Tuesday, October 6, 2009

Merit? Who Can Have It?


We have learned from the prophets, and we hold it to be true, that punishments, and chastisements, and good rewards, are rendered according to the merit of each man’s actions. Since if it be not so, but all things happen by fate, neither is anything at all in our own power. For if it be fated that this man, e.g., be good, and this other evil, neither is the former meritorious nor the latter to be blamed. And again, unless the human race have the power of avoiding evil and choosing good by free choice, they are not accountable for their actions, of whatever kind they be. But that it is by free choice they both walk uprightly and stumble, we thus demonstrate. We see the same man making a transition to opposite things. Now, if it had been fated that he were to be either good or bad, he could never have been capable of both the opposites, nor of so many transitions. But not even would some be good and others bad, since we thus make fate the cause of evil, and exhibit her as acting in opposition to herself; or that which has been already stated would seem to be true, that neither virtue nor vice is anything, but that things are only reckoned good or evil by opinion; which, as the true word shows, is the greatest impiety and wickedness. (APOLOGY #1, Justin Martyr, CA 160 AD)


It is the general consensus of the reformers that man is incapable of possessing any merit before God. Luther writes in his commentary of Psalm 51: verse 2 . . . it is a fictitious expression to speak of a "holy man," just as it is a fictitious expression to speak of God's falling into sin; for by the nature of things, this cannot be. Here we see the most influential of all reformers laying the foundation for the reformation on the doctrine of “the impossibility of any human merit.” However, this view departs from the testimony of the ancient church. As noted above, Justin Martyr wrote “We have learned from the prophets, and we hold it to be true, that punishments, and chastisements, and good rewards, are rendered according to the merit of each man’s actions.” These two men cannot be correct, either Luther was correct or Justin was correct. How are we to understand merit, or perhaps the better question is, how did each of these two men understand merit? Both Justin and Luther saw merit as something that a man could present before God either to acquit or convict him. Many here would say lets just find the right verses and sort this out, however, let us remember that each of these men could pull verses to support there positions. Justin could easily quote Roans 2: 5-8:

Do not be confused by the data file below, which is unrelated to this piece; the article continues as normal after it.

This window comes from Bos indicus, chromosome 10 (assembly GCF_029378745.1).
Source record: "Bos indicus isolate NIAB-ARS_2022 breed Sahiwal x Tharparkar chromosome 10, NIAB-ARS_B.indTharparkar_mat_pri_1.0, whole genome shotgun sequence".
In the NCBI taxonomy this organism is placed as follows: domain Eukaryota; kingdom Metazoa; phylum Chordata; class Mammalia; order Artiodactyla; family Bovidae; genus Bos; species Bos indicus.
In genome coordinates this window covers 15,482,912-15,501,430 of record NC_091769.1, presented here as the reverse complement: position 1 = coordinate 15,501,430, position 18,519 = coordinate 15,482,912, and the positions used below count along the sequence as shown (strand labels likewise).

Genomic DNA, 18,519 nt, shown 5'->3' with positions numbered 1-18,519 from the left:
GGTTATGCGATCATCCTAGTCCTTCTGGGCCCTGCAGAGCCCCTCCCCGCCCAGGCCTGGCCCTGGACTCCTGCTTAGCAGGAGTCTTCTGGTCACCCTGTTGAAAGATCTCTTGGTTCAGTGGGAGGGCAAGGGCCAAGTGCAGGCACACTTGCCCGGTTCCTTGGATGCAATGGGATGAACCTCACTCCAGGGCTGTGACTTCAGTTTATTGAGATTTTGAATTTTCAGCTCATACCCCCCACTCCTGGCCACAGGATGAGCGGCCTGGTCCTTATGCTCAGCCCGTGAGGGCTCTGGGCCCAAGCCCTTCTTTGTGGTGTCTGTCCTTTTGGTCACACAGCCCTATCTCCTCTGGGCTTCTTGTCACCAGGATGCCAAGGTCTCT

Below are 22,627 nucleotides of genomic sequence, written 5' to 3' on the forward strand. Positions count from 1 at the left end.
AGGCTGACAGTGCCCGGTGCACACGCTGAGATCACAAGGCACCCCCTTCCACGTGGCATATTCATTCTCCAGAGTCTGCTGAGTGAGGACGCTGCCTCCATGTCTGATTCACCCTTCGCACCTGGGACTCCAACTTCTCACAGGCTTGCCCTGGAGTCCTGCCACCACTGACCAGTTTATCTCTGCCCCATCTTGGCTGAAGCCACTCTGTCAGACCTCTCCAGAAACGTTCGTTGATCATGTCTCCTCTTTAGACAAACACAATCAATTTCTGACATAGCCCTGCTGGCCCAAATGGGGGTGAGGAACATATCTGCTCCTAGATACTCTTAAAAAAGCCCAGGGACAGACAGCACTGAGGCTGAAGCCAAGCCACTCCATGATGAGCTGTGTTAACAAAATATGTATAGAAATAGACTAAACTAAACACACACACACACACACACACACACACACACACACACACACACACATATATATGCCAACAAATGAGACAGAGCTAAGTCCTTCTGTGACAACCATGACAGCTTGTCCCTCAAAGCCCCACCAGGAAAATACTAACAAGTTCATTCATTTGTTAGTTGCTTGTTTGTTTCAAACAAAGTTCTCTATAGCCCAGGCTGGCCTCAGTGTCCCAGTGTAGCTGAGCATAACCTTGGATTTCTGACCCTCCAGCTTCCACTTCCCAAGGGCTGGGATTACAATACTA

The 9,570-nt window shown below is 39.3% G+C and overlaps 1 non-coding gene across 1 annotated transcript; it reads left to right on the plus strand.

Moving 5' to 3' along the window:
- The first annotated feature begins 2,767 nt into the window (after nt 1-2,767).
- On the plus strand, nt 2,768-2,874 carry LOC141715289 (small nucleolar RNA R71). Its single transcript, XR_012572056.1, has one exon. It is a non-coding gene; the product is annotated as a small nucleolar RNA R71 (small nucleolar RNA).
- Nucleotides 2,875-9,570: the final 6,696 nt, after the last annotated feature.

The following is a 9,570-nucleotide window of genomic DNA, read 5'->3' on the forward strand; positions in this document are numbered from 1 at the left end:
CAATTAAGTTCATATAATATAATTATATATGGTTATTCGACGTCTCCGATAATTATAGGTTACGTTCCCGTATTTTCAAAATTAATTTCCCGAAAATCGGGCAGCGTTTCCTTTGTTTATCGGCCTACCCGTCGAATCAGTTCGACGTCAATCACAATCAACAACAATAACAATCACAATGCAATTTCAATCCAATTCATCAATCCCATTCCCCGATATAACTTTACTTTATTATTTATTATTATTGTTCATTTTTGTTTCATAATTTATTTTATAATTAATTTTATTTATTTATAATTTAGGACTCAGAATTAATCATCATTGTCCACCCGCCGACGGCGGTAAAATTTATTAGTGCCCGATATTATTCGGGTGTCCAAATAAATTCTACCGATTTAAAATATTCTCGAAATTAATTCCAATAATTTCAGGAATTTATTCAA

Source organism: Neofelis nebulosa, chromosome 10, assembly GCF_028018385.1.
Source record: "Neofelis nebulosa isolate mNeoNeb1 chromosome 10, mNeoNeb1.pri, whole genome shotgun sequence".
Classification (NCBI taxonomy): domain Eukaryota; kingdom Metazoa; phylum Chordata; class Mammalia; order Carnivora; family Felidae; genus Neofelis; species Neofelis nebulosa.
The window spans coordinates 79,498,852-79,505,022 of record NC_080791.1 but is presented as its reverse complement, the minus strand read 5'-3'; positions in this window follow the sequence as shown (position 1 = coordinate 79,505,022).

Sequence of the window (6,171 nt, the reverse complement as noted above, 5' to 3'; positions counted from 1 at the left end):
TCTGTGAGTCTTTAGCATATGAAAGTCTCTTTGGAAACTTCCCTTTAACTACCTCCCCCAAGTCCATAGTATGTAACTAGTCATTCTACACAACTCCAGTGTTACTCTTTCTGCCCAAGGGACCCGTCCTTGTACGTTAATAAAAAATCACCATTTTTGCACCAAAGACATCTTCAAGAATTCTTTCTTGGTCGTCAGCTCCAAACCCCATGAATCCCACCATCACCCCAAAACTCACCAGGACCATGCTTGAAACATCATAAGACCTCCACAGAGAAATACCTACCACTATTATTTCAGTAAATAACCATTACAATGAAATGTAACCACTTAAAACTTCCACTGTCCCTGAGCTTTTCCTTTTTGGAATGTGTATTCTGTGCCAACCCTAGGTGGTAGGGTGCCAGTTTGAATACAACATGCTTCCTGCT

But because of your hard and impenitent heart you are storing up wrath for yourself on the day of wrath when God's righteous judgment will be revealed. He will render to each one according to his works: to those who by patience in well-doing seek for glory and honor and immortality, he will give eternal life; but for those who are self-seeking and do not obey the truth, but obey unrighteousness, there will be wrath and fury.

Luther might equally pull out Rom 4: 2-3:

For if Abraham was justified by works, he has something to boast about, but not before God. For what does the Scripture say? "Abraham believed God, and it was counted to him as righteousness."

It is here that we must carefully understand the differences between the ancient church of the first millennium and the medieval errors that produced Luther’s rebellion. Luther had been indoctrinated in the kind of medieval Catholicism that taught the children of the church that they must posses a merit of their own, and then couple that merit with the atonement of Jesus in order to be found acceptable to God. This is called the doctrine of “condign merit.” And he was right to rebel against such teachings. However, Justin knew nothing of condign merit; instead he understood that in Christ, God now lives in each believer by way of the Spirit of Christ, and that the Spirit’s gift to us is to produce the works of Christ, which are not only merit filled but also ours. At the same time, he also knew that each believer is also capable of resisting the Holy Spirit, and thus able to merit evil judgment. If this were not so there would have been no need for him or the prophets to whom he refers to warn the church about such matters. In summary, the church Fathers saw human merit is nothing less than the works produced by the Spirit in us, and yet because we carry them out they are our works by which our faith will be judged.

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